Hiking with llamas! My llama's name was Pudge and Mike's was Hennesy. They were adorable and fun! My entire outfit is from Balance Athletica and my shoes are old running shoes from Mizuno.
I had originally planned for Mike and I to do some different hikes this day but we decided upon referrals from others to do Cassidy Arch. I am so happy we did because it was a challenging trail with the most spectacular reward at the end.
Cassidy Arch was named after the wild-west outlaw Butch Cassidy; who would hide out in these parts for months on end from the police. The arch is also one of the only arches you can walk on top of! After a very hard hike uphill (and actually got a bit lost and went way further than we needed to) we sat in silence on Cassidy Arch for quite some time. The beauty, the deafening silence, and the satisfaction of a hard hike was indescribable.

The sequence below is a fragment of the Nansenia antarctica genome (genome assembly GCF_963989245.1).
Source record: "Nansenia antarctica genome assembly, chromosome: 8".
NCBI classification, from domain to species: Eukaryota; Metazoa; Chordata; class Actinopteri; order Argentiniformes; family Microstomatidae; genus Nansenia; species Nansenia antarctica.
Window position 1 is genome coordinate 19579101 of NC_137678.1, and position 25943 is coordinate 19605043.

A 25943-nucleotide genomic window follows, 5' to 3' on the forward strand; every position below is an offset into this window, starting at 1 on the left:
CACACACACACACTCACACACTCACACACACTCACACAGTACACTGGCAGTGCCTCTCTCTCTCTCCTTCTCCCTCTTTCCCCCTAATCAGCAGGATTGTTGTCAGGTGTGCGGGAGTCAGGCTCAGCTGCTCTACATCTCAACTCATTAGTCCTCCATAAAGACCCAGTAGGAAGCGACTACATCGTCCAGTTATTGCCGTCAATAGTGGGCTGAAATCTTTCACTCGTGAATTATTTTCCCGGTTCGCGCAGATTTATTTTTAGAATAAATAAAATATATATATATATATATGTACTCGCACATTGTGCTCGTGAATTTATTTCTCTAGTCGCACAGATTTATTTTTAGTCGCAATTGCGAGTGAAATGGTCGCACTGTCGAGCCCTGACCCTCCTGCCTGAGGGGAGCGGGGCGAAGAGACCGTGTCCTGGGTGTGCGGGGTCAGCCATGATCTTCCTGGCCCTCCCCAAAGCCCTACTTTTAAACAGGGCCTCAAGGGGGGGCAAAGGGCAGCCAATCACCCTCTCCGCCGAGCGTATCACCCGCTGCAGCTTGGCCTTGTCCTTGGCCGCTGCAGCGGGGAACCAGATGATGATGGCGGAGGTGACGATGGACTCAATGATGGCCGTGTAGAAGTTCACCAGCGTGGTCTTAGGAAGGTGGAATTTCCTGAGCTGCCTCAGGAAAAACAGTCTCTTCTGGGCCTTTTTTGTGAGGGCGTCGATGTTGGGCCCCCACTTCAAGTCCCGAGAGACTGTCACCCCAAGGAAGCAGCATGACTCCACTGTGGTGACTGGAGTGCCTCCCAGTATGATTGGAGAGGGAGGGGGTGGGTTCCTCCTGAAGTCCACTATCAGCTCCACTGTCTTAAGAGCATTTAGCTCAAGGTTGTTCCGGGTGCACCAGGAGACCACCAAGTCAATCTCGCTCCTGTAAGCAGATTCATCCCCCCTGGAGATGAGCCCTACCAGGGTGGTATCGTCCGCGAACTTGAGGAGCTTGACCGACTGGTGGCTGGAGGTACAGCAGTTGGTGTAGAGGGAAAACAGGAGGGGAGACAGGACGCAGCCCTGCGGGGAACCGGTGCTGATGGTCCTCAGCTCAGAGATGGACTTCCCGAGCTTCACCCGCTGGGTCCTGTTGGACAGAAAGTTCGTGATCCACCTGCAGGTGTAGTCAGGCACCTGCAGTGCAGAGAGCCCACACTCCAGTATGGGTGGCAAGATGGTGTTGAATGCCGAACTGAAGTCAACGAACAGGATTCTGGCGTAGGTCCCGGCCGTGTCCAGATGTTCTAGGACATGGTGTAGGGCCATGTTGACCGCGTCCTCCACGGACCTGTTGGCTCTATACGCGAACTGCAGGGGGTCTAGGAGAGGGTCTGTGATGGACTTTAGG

Slide through photos from left to right: Walking on top of Cassidy Arch, picture of Mike and I at the start of the hike (bottom of mountain), and a photo of me mid-way through the hike because I couldn't believe how high we were!! My sports bra is from Acta (extremely comfortable); my spandex from Balance Athletica and my hiking boots from Dinner Boots.
On the same day we hiked Cassidy Arch, we decided to do the 2 mile Hickman Bridge hike. We were absolutely exhausted and by this point we were pushing our luck with this hike. It was mostly uphill and when we arrived at Hickman Bridge, we stopped and chugged water and ate protein bars. We were gassed but if we hadn't done a hard hike before, this one would have been more enjoyable.
The only day we ate breakfast was our hiking day. We ate at our resorts restaurant which was surprisingly very good. The restaurant was called Pioneer Kitchen; it was honestly very old and looked a bit like a diner. The food was magnificent and in good portion sizes. We were very impressed.